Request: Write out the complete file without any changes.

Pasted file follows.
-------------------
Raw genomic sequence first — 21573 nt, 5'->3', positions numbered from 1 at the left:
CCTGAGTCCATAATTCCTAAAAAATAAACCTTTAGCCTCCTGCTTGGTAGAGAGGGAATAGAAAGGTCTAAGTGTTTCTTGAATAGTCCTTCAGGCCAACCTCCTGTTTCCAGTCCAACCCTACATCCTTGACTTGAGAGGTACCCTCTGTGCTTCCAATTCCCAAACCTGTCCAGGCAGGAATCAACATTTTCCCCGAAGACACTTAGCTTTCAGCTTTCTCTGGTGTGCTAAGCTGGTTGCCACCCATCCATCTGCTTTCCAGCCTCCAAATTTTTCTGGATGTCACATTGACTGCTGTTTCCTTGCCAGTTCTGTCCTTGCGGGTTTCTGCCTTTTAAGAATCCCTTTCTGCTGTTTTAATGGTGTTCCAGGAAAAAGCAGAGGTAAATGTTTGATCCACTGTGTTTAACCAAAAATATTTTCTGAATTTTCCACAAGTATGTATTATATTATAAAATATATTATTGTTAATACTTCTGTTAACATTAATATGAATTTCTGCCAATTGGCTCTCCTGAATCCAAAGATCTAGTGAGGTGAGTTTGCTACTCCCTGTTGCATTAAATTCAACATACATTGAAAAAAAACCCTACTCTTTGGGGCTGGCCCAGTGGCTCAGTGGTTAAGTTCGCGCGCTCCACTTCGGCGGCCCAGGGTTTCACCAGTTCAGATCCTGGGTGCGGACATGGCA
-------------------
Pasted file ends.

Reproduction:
Raw genomic sequence first — 21573 nt, 5'->3', positions numbered from 1 at the left:
CCTGAGTCCATAATTCCTAAAAAATAAACCTTTAGCCTCCTGCTTGGTAGAGAGGGAATAGAAAGGTCTAAGTGTTTCTTGAATAGTCCTTCAGGCCAACCTCCTGTTTCCAGTCCAACCCTACATCCTTGACTTGAGAGGTACCCTCTGTGCTTCCAATTCCCAAACCTGTCCAGGCAGGAATCAACATTTTCCCCGAAGACACTTAGCTTTCAGCTTTCTCTGGTGTGCTAAGCTGGTTGCCACCCATCCATCTGCTTTCCAGCCTCCAAATTTTTCTGGATGTCACATTGACTGCTGTTTCCTTGCCAGTTCTGTCCTTGCGGGTTTCTGCCTTTTAAGAATCCCTTTCTGCTGTTTTAATGGTGTTCCAGGAAAAAGCAGAGGTAAATGTTTGATCCACTGTGTTTAACCAAAAATATTTTCTGAATTTTCCACAAGTATGTATTATATTATAAAATATATTATTGTTAATACTTCTGTTAACATTAATATGAATTTCTGCCAATTGGCTCTCCTGAATCCAAAGATCTAGTGAGGTGAGTTTGCTACTCCCTGTTGCATTAAATTCAACATACATTGAAAAAAAACCCTACTCTTTGGGGCTGGCCCAGTGGCTCAGTGGTTAAGTTCGCGCGCTCCACTTCGGCGGCCCAGGGTTTCACCAGTTCAGATCCTGGGTGCGGACATGGCA